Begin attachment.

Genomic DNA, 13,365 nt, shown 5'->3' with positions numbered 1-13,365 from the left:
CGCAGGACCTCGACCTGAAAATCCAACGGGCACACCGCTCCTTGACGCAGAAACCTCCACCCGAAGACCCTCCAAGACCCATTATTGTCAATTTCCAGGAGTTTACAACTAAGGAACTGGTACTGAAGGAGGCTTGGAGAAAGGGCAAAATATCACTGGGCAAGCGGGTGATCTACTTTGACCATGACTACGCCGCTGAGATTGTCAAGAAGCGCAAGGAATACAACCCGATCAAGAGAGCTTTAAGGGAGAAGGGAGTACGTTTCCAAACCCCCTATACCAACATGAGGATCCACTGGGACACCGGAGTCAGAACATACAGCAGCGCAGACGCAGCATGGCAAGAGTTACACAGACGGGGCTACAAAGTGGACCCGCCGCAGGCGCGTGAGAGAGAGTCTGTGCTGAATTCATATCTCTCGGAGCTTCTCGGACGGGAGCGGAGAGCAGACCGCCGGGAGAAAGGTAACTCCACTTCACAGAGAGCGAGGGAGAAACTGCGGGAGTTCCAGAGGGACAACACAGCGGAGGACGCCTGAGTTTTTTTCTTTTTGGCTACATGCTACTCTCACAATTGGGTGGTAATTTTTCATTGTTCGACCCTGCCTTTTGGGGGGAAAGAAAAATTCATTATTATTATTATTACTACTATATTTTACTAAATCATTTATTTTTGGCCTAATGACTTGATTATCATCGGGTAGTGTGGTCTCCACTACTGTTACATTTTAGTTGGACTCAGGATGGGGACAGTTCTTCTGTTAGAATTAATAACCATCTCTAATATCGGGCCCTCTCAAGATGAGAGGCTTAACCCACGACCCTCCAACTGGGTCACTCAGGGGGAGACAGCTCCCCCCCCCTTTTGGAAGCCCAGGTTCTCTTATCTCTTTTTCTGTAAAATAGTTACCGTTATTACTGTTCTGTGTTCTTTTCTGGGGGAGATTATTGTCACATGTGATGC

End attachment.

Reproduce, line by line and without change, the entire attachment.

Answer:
Genomic DNA, 13,365 nt, shown 5'->3' with positions numbered 1-13,365 from the left:
CGCAGGACCTCGACCTGAAAATCCAACGGGCACACCGCTCCTTGACGCAGAAACCTCCACCCGAAGACCCTCCAAGACCCATTATTGTCAATTTCCAGGAGTTTACAACTAAGGAACTGGTACTGAAGGAGGCTTGGAGAAAGGGCAAAATATCACTGGGCAAGCGGGTGATCTACTTTGACCATGACTACGCCGCTGAGATTGTCAAGAAGCGCAAGGAATACAACCCGATCAAGAGAGCTTTAAGGGAGAAGGGAGTACGTTTCCAAACCCCCTATACCAACATGAGGATCCACTGGGACACCGGAGTCAGAACATACAGCAGCGCAGACGCAGCATGGCAAGAGTTACACAGACGGGGCTACAAAGTGGACCCGCCGCAGGCGCGTGAGAGAGAGTCTGTGCTGAATTCATATCTCTCGGAGCTTCTCGGACGGGAGCGGAGAGCAGACCGCCGGGAGAAAGGTAACTCCACTTCACAGAGAGCGAGGGAGAAACTGCGGGAGTTCCAGAGGGACAACACAGCGGAGGACGCCTGAGTTTTTTTCTTTTTGGCTACATGCTACTCTCACAATTGGGTGGTAATTTTTCATTGTTCGACCCTGCCTTTTGGGGGGAAAGAAAAATTCATTATTATTATTATTACTACTATATTTTACTAAATCATTTATTTTTGGCCTAATGACTTGATTATCATCGGGTAGTGTGGTCTCCACTACTGTTACATTTTAGTTGGACTCAGGATGGGGACAGTTCTTCTGTTAGAATTAATAACCATCTCTAATATCGGGCCCTCTCAAGATGAGAGGCTTAACCCACGACCCTCCAACTGGGTCACTCAGGGGGAGACAGCTCCCCCCCCCTTTTGGAAGCCCAGGTTCTCTTATCTCTTTTTCTGTAAAATAGTTACCGTTATTACTGTTCTGTGTTCTTTTCTGGGGGAGATTATTGTCACATGTGATGC